This post was written by Dr Gemma Elizabeth from Our Muslim Homeschool
The term “living books” has become synonymous with good quality children’s literature, particularly amongst Charlotte Mason homeschooling circles. Unfortunately literature is often given little importance within Muslim communities and culture.
By choosing to homeschool, we have chosen to become solely responsible for the education of our children. The responsibility to broaden their intellectual horizons, to stir their minds and liven their curiosity, rests upon our shoulders.
This burden is a heavy one, but incorporating living books into your homeschool is a wonderfully easy way to assure these outcomes, whilst discovering other unexpected benefits along the way.
What is a living book?
Charlotte Mason did not give us reading lists or lists of criteria to identify living books. However in her extensive works, she did hint towards the kind of books we should be introducing to our children.
“Our business is to give him mind-stuff, and both quality and quantity are essential.
Naturally, each of us possesses this mind-stuff only in limited measure, but we
know where to procure it; for the best thought the world possesses is stored in
books; we must open books to children, the best books; our own concern is
abundant provision and orderly serving.”
Charlotte Mason, A Philosophy of Education, p.256
Living books, or real books as they are sometimes referred, are written by one author who is passionate and often an expert in the topic of the book. The author is so familiar with the subject of the book, that it is weaved effortlessly throughout the story. An example of this is “The Secret Garden” by Frances Hodgson Burnett. Although the book is not meant to “teach” in the traditional sense, reading this book will acquaint your child with the beauty of the Yorkshire moors, the identification British wildlife and fauna, and understanding of Victorian England, in a way no textbook ever could!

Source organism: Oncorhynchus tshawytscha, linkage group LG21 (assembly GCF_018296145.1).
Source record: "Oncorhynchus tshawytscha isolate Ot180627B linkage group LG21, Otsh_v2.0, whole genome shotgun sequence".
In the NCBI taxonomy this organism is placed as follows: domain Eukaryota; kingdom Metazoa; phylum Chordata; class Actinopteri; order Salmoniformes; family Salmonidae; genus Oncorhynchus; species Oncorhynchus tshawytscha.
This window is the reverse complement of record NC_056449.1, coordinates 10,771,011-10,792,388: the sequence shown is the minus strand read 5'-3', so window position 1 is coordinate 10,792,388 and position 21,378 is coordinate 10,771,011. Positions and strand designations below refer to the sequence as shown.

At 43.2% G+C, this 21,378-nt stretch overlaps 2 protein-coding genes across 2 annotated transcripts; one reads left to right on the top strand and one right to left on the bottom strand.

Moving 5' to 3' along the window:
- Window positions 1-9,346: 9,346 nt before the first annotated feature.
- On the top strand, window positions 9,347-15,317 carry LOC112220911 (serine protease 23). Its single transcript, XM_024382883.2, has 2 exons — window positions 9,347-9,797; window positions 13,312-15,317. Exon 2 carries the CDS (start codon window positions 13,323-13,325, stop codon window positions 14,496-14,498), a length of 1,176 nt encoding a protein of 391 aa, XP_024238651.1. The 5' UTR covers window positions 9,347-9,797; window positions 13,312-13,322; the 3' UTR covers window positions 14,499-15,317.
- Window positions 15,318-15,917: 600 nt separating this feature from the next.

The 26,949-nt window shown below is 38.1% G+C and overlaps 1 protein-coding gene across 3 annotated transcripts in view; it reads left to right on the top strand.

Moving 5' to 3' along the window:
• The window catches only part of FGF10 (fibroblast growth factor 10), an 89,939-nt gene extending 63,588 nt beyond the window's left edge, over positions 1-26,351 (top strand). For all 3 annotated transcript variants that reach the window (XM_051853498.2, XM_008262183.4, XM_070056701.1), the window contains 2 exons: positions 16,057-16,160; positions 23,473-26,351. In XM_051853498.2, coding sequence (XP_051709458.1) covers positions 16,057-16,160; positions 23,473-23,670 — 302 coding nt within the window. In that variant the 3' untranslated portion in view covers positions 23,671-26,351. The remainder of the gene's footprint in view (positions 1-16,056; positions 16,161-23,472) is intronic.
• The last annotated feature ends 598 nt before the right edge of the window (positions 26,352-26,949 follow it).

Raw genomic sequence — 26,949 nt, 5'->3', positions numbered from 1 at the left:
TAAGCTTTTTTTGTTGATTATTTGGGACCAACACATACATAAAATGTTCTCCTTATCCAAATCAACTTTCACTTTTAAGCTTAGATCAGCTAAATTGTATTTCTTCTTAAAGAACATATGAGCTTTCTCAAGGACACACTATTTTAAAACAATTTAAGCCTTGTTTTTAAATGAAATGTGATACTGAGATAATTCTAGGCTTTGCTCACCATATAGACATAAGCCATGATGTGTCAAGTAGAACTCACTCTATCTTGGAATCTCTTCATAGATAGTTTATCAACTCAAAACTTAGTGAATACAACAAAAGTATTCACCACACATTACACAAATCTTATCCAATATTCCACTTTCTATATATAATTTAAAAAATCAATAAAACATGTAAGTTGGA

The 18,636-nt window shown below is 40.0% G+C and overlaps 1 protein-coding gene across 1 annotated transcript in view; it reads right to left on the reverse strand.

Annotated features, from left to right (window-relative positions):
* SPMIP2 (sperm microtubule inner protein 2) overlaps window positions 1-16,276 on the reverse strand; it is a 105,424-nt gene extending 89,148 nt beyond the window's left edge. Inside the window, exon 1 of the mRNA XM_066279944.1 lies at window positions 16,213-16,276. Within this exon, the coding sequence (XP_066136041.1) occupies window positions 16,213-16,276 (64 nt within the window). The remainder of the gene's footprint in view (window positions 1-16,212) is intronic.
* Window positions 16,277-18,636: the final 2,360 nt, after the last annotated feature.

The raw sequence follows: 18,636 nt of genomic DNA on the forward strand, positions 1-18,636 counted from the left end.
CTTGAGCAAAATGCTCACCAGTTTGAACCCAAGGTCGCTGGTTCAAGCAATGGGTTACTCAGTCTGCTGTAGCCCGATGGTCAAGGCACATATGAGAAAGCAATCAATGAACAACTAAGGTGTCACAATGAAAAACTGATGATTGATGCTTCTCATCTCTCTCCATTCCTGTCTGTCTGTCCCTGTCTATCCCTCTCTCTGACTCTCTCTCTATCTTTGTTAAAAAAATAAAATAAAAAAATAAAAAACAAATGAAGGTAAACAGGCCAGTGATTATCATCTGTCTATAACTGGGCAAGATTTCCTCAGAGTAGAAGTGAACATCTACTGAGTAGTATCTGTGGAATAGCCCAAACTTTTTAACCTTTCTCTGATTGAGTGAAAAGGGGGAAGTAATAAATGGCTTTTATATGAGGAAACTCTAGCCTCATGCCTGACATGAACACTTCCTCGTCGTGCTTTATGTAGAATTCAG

Living Books v.s. Textbooks
Education is not the acquisition of information, but the acquisition of ideas. Charlotte Mason encouraged parents to put their children into contact with the minds of thinkers.
“Education is mind to mind, thought to thought, person to person.”
Karen Andreola, The Charlotte Mason Companion
By reading living books to our children, we are putting them in contact with the minds of thinkers. The enthusiasm and passion of the author comes through in their writing, and it is the author’s emotions that impact upon the child.
Living books, although written with accuracy, are also written in a “playful” way. They present the children with ideas and liven their curiosity!
Unlike the typical “school-book”, which tend to be books of facts, living books are written in a narrative form, i.e. in the form of a story.
These well-written stories are steeped in noble thought, rich vocabulary, and memorable characters. Unlike the bland and superficial knowledge presented in textbooks, real books provide a deeper and more substantial understanding of the topic.
Living books encourage noble and good character, as well as a dislike for that which is not.
The Prophet (s.a.w.) is reported to have said,
“The one who guides to something good has a reward similar to that of its doer.” [Muslim]
Living books are a way for parents to “guide to something good”, and warn against that which is evil.
The emotions of the story stir the mind to form memories and create a deeper connection with the material being covered. Then, when the child tells it back in their own way (i.e. narration) that story becomes their own.
As I mentioned in part 1 of this series, the Charlotte Mason philosophy of education is built upon the understanding that “Children are born persons,” i.e. they are as human as an adult!
It is this “human” element that makes living books so effective. Textbooks and reference books can be used in a child’s education, but secondarily to living books.
For example, reading one of the beautiful stories from the Burgess Bird Book may spark an interest in a particular bird. To continue their learning, you could then have your children refer to a spotter’s guide or reference book about birds, to learn more.
How do I recognize a Living Book?
As I mentioned a living book is usually:
- Written by one author, passionate about the subject matter
- Written in a story form
- Contains noble thought, i.e. encourages to good
When I first began to research the works of Charlotte Mason, I found the book-lists in the book “Honey of a Child’s Heart” by Gladys Hunt, to be really useful. Also, the Book finder on the Simply Charlotte Mason website is a great resource to find living books for almost every subject in your homeschool.